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Matthew Kolken on Deportation And Removal

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  1. BIA Rules Deportation Priorities May Not Be Considered by Immigration Judges

    by , 04-18-2017 at 02:11 PM (Matthew Kolken on Deportation And Removal)
    This is an important case.

    Matter of W-Y-U-
    , 27 I&N Dec. 17 (BIA 2017)
    :

    (1) The primary consideration for an Immigration Judge in evaluating whether to administratively close or recalendar proceedings is whether the party opposing administrative closure has provided a persuasive reason for the case to proceed and be resolved on the merits. Matter of Avetisyan, 25 I&N Dec. 688 (BIA 2012), clarified.

    (2) In considering administrative closure, an Immigration Judge cannot review whether an alien falls within the enforcement priorities of the Department of Homeland Security, which has exclusive jurisdiction over matters of prosecutorial discretion.

    Click here to read the entire decision.

    Updated 04-18-2017 at 02:14 PM by MKolken

  2. President Trump Continues to Protect Undocumented Immigrants with DACA

    by , 02-22-2017 at 08:02 AM (Matthew Kolken on Deportation And Removal)
    Lost in all of the Trump deportation hysteria is the fact that on February 20, 2017, a memorandum was issued by Department of Homeland Security Secretary John Kelly that specifically reinforces protections previously issued in favor of individuals benefiting from Deferred Action for Childhood Arrivals (DACA), as well as parents of United States citizens or lawful permanent residents (DAPA) by protecting them from deportation.

    From the memorandum:

    With the exception of the June 15, 2012, memorandum entitled "Exercising Prosecutorial Discretion with Respect to Individuals Who Came to the United States as Children," and the November 20, 2014 memorandum entitled "Exercising Prosecutorial Discretion with Respect to Individuals Who Came to the United States as Children and with Respect to Certain Individuals Who Are the Parents of U.S. Citizens or Permanent Residents," all existing conflicting directives, memoranda, or field guidance regarding the enforcement of our immigration laws and priorities for removal are hereby immediately rescinded- to the extent of the conflict-including, but not limited to, the November 20, 2014, memoranda entitled "Policies for the Apprehension, Detention and Removal of Undocumented Immigrants," and "Secure Communities."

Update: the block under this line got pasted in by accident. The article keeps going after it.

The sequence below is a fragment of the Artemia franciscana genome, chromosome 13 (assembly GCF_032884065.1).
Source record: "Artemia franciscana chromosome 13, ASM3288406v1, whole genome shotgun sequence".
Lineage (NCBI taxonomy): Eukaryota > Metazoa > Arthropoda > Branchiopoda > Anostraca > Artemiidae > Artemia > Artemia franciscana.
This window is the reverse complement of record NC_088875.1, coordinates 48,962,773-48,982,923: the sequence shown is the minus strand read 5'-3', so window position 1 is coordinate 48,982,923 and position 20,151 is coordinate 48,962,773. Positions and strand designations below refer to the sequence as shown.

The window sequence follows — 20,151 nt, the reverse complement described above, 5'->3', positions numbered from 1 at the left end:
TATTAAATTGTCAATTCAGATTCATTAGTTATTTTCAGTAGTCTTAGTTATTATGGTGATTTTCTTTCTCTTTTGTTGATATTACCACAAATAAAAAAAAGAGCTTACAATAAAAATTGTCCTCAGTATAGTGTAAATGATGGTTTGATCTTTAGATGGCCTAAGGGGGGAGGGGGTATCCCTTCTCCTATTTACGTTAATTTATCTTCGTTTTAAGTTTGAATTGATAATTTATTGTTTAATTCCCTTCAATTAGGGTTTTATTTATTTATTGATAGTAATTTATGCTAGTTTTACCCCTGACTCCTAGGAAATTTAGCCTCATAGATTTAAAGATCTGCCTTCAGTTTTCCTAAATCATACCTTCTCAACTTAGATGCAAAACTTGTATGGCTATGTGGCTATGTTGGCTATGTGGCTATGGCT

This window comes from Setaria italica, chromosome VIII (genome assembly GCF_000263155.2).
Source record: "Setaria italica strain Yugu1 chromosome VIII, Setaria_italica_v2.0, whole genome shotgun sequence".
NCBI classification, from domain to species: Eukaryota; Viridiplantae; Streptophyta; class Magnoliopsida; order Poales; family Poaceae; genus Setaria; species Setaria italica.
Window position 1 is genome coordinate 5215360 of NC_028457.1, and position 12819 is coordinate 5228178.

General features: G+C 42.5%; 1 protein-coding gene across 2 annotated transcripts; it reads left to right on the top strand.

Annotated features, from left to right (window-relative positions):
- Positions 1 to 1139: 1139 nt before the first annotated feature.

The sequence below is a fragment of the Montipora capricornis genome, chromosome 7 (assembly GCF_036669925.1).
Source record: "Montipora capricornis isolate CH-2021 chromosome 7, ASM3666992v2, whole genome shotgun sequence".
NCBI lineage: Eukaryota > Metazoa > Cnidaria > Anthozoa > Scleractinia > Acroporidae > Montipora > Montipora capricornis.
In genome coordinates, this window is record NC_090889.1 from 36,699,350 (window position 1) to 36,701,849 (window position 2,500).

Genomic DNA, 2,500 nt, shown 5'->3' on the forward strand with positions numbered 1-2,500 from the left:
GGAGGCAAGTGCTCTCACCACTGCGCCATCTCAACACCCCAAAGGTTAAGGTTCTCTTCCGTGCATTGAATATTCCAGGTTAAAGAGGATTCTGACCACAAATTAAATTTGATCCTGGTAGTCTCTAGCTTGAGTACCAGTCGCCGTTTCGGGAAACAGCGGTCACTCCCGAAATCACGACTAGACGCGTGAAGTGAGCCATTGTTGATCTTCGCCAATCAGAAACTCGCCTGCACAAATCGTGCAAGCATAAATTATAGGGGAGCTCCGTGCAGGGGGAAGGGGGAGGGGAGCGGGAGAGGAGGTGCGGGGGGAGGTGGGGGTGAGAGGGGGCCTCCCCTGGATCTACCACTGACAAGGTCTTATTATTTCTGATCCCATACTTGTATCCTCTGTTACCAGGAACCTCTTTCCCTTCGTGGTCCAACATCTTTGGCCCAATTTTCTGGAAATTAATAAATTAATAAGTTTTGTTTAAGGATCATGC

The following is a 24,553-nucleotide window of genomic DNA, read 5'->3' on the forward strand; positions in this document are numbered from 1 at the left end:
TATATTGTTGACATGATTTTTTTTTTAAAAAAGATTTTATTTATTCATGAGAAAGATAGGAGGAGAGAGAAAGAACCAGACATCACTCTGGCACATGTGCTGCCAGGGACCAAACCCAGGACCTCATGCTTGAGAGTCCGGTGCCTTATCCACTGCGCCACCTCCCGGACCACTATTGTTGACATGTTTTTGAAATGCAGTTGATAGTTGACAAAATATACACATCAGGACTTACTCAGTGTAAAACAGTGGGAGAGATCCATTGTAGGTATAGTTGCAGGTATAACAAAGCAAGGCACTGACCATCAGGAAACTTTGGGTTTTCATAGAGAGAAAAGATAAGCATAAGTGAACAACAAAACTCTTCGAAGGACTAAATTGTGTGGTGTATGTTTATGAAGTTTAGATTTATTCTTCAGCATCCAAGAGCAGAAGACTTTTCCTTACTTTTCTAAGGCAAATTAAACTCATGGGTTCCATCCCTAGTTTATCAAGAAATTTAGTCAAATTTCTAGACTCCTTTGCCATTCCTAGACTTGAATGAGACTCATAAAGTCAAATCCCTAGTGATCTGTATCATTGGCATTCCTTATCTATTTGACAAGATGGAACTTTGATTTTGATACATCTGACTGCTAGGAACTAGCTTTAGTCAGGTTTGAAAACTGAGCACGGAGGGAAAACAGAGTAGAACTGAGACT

It should be noted that the November 20, 2014 memorandum was enjoined by a U.S. District Court Judge.

    What this means is that Trump has not revoked DACA, those who have it may continue to benefit from work authorization, and President Trump has extended protections from deportations to people with citizen or green card holding children and they should also not be at risk of being deported.

    I can also attest to the fact that government lawyers have acknowledged in open court that their new directive from Headquarters relating to individuals with DACA, or that are DACA eligible is to agree to continuances as the individuals are not a priority for deportation.

    There is always a silver lining.

    Updated 02-22-2017 at 08:17 AM by MKolken

  3. Meet the New Boss, Same as the Old Boss

    by , 01-26-2017 at 10:30 AM (Matthew Kolken on Deportation And Removal)



    Yesterday, there was a tornado of activity on the immigration front coming from the White House. President Trump signed two executive orders relating to immigration. One focused on border security, and the other on interior immigration enforcement.

    Im focusing this explanation on the latter, and more specifically the establishment of new deportation enforcement priorities, which were contained in Section 5 of the interior immigration enforcement executive order. These new priorities supersede the November 20, 2014, memorandum of then Secretary Jeh Johnson.

    The new executive order established the following deportation priorities: